مورد تجزیه و تحلیل خطا در رنگ ماتریس پیشرو ریون در سندرم ویلیامز
|کد مقاله||سال انتشار||مقاله انگلیسی||ترجمه فارسی||تعداد کلمات|
|40371||2012||10 صفحه PDF||سفارش دهید||محاسبه نشده|
Publisher : Elsevier - Science Direct (الزویر - ساینس دایرکت)
Journal : Psychiatry Research: Neuroimaging, Volume 201, Issue 1, 30 January 2012, Pages 78–87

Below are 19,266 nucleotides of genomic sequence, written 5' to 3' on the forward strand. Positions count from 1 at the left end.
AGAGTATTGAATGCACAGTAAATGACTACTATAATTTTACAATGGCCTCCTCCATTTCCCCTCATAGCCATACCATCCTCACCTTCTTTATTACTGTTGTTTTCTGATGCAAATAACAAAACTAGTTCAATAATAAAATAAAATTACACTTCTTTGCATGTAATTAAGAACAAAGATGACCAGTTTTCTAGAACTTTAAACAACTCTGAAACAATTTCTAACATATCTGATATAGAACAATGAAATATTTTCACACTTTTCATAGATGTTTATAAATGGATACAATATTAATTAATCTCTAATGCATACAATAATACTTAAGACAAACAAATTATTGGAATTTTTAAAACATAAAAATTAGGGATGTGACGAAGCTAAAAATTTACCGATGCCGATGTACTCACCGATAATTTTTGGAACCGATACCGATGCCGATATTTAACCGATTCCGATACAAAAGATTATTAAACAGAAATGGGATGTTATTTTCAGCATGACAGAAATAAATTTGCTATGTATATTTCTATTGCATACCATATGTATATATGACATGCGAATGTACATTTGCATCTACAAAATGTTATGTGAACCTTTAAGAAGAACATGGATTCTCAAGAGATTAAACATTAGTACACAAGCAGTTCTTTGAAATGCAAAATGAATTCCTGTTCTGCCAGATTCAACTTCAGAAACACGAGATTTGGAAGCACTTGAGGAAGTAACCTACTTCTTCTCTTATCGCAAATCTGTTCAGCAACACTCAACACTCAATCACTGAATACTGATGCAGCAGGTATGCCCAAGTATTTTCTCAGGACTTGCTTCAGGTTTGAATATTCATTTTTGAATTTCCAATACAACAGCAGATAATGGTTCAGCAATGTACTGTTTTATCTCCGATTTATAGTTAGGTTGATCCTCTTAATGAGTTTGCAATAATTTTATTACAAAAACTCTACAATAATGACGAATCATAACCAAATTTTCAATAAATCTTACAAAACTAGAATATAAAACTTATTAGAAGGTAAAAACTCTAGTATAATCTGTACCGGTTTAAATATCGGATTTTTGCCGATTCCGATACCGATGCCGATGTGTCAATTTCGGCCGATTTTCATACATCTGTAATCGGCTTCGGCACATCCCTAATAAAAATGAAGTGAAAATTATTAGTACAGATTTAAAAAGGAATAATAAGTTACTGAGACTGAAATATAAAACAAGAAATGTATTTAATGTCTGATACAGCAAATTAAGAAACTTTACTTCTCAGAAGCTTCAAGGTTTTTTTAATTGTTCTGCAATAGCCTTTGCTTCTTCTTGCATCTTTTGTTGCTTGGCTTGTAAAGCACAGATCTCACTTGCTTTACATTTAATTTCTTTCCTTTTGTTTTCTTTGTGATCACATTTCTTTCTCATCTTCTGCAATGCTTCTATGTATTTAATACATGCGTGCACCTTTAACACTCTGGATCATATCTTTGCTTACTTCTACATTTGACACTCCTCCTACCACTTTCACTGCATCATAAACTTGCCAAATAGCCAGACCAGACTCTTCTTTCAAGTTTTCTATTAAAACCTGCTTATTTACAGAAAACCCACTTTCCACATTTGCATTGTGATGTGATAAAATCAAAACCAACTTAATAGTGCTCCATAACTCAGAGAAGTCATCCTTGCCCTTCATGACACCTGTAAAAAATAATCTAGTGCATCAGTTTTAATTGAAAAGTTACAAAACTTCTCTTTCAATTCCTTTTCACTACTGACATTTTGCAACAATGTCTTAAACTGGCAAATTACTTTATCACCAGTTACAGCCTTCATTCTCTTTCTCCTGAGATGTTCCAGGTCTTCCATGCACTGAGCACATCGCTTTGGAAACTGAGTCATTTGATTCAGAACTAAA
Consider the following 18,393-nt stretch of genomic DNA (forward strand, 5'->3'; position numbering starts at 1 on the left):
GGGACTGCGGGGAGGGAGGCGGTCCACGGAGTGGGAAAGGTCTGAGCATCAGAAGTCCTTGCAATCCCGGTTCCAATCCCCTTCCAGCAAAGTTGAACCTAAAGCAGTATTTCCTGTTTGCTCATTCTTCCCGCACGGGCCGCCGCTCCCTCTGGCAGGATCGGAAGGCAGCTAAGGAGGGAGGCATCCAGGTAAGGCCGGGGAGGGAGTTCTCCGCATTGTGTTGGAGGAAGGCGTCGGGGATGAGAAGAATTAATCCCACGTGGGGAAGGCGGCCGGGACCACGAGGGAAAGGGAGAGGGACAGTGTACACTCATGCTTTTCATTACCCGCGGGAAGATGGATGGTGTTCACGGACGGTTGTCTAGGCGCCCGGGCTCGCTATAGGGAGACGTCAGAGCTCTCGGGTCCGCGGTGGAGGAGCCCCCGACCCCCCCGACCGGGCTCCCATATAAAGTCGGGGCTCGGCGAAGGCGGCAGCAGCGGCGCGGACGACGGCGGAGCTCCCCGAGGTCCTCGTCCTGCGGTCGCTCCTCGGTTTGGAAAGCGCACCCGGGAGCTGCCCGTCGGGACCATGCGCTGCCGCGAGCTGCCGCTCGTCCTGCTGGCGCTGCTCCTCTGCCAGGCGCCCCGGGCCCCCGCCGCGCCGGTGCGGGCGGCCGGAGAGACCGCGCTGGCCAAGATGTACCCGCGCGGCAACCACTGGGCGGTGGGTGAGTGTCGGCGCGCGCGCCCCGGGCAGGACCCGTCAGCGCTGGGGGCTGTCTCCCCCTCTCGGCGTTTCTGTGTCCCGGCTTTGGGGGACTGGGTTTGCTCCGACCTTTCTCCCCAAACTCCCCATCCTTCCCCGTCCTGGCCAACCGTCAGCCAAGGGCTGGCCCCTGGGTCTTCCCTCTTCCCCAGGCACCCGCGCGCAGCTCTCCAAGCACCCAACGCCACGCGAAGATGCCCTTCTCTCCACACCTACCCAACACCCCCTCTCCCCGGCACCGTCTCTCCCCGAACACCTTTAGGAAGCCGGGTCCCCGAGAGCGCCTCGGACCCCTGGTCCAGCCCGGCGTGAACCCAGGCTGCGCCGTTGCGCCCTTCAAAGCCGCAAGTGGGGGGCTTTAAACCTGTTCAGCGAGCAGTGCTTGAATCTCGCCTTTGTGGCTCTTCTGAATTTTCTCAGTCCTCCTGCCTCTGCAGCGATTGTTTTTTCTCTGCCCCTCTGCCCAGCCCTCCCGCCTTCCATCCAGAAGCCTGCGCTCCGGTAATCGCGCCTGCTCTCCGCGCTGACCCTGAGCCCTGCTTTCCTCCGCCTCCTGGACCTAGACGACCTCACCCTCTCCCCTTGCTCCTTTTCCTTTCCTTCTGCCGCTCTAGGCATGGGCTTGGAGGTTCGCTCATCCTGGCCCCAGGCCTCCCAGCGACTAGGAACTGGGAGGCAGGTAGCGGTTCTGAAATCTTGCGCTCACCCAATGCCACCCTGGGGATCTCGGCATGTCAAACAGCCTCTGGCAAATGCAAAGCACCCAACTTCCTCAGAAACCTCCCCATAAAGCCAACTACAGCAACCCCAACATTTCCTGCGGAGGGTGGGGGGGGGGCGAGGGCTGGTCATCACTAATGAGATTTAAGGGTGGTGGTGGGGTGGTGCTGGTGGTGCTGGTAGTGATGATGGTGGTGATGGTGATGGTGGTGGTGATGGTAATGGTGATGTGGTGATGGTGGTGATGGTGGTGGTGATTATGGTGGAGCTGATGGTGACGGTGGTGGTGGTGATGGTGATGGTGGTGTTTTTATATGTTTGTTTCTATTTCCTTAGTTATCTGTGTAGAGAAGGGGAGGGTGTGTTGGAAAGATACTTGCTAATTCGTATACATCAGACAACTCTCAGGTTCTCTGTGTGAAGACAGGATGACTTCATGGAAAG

Neuro-imaging studies have shown altered, yet often inconsistent, serotonergic and dopaminergic neurotransmission in patients with obsessive–compulsive disorder (OCD). We investigated both serotonergic and dopaminergic neurotransmission in 9 drug-naïve dogs with compulsive behaviour, as a potential model for human OCD. Single photon emission computed tomography was used with 123I-R91150 and 123I-FP-CIT, in combination with 99mTc-ECD brain perfusion co-registration, to measure the serotonin (5-HT) 2A receptor, dopamine transporter (DAT) and serotonin transporter (SERT) availability. Fifteen normally behaving dogs were used as reference group. Significantly lower 5-HT2A receptor radioligand availability in frontal and temporal cortices (bilateral) was observed. Further, in 78% of the compulsive dogs abnormal DAT ratios in left and right striatum were demonstrated. Interestingly, both increased and decreased DAT ratios were observed. Finally, significantly lower subcortical perfusion and (hypo)thalamic SERT availability were observed in the compulsive dogs. This study provides evidence for imbalanced serotonergic and dopaminergic pathways in the pathophysiology of compulsions in dogs. The similarities with the altered neurotransmission in human OCD provide construct validity for this non-induced, natural canine model, suggesting its usefulness for future investigations of the pathophysiology of human OCD as well as the effectiveness of psychopharmacological interventions.